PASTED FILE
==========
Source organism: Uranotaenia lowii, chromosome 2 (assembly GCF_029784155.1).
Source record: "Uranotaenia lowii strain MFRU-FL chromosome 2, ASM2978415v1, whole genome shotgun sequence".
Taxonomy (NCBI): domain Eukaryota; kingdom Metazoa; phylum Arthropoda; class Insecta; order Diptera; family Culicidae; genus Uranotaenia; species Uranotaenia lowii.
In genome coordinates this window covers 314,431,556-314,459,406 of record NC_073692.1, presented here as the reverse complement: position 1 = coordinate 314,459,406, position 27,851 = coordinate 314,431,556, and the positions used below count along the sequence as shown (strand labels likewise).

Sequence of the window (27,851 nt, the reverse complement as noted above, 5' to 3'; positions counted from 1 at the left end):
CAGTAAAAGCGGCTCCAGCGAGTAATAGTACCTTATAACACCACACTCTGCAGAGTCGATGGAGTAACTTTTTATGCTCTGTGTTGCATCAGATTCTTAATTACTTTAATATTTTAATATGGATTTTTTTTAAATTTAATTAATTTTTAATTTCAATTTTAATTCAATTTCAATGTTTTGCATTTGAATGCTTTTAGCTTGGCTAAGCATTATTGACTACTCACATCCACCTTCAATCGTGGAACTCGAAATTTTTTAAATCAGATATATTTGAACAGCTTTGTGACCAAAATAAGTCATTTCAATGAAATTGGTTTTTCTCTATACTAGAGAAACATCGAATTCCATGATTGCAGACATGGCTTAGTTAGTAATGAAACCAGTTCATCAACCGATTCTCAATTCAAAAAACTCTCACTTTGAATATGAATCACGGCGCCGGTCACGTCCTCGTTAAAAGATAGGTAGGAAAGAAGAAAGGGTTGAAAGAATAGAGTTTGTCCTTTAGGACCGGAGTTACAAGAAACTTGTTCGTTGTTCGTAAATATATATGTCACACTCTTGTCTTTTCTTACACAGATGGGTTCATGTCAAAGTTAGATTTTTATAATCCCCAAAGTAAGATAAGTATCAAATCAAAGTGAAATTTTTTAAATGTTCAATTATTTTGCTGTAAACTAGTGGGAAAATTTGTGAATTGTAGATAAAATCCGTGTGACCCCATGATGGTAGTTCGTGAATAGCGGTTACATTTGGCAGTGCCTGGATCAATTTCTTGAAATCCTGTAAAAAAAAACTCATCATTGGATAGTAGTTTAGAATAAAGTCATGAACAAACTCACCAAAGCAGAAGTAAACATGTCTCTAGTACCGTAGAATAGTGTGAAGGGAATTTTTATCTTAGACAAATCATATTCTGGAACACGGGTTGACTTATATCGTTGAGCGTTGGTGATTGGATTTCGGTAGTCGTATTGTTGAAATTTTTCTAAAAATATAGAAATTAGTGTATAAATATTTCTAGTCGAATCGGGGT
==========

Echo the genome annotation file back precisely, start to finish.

Source organism: Uranotaenia lowii, chromosome 2 (assembly GCF_029784155.1).
Source record: "Uranotaenia lowii strain MFRU-FL chromosome 2, ASM2978415v1, whole genome shotgun sequence".
Taxonomy (NCBI): domain Eukaryota; kingdom Metazoa; phylum Arthropoda; class Insecta; order Diptera; family Culicidae; genus Uranotaenia; species Uranotaenia lowii.
In genome coordinates this window covers 314,431,556-314,459,406 of record NC_073692.1, presented here as the reverse complement: position 1 = coordinate 314,459,406, position 27,851 = coordinate 314,431,556, and the positions used below count along the sequence as shown (strand labels likewise).

Sequence of the window (27,851 nt, the reverse complement as noted above, 5' to 3'; positions counted from 1 at the left end):
CAGTAAAAGCGGCTCCAGCGAGTAATAGTACCTTATAACACCACACTCTGCAGAGTCGATGGAGTAACTTTTTATGCTCTGTGTTGCATCAGATTCTTAATTACTTTAATATTTTAATATGGATTTTTTTTAAATTTAATTAATTTTTAATTTCAATTTTAATTCAATTTCAATGTTTTGCATTTGAATGCTTTTAGCTTGGCTAAGCATTATTGACTACTCACATCCACCTTCAATCGTGGAACTCGAAATTTTTTAAATCAGATATATTTGAACAGCTTTGTGACCAAAATAAGTCATTTCAATGAAATTGGTTTTTCTCTATACTAGAGAAACATCGAATTCCATGATTGCAGACATGGCTTAGTTAGTAATGAAACCAGTTCATCAACCGATTCTCAATTCAAAAAACTCTCACTTTGAATATGAATCACGGCGCCGGTCACGTCCTCGTTAAAAGATAGGTAGGAAAGAAGAAAGGGTTGAAAGAATAGAGTTTGTCCTTTAGGACCGGAGTTACAAGAAACTTGTTCGTTGTTCGTAAATATATATGTCACACTCTTGTCTTTTCTTACACAGATGGGTTCATGTCAAAGTTAGATTTTTATAATCCCCAAAGTAAGATAAGTATCAAATCAAAGTGAAATTTTTTAAATGTTCAATTATTTTGCTGTAAACTAGTGGGAAAATTTGTGAATTGTAGATAAAATCCGTGTGACCCCATGATGGTAGTTCGTGAATAGCGGTTACATTTGGCAGTGCCTGGATCAATTTCTTGAAATCCTGTAAAAAAAAACTCATCATTGGATAGTAGTTTAGAATAAAGTCATGAACAAACTCACCAAAGCAGAAGTAAACATGTCTCTAGTACCGTAGAATAGTGTGAAGGGAATTTTTATCTTAGACAAATCATATTCTGGAACACGGGTTGACTTATATCGTTGAGCGTTGGTGATTGGATTTCGGTAGTCGTATTGTTGAAATTTTTCTAAAAATATAGAAATTAGTGTATAAATATTTCTAGTCGAATCGGGGT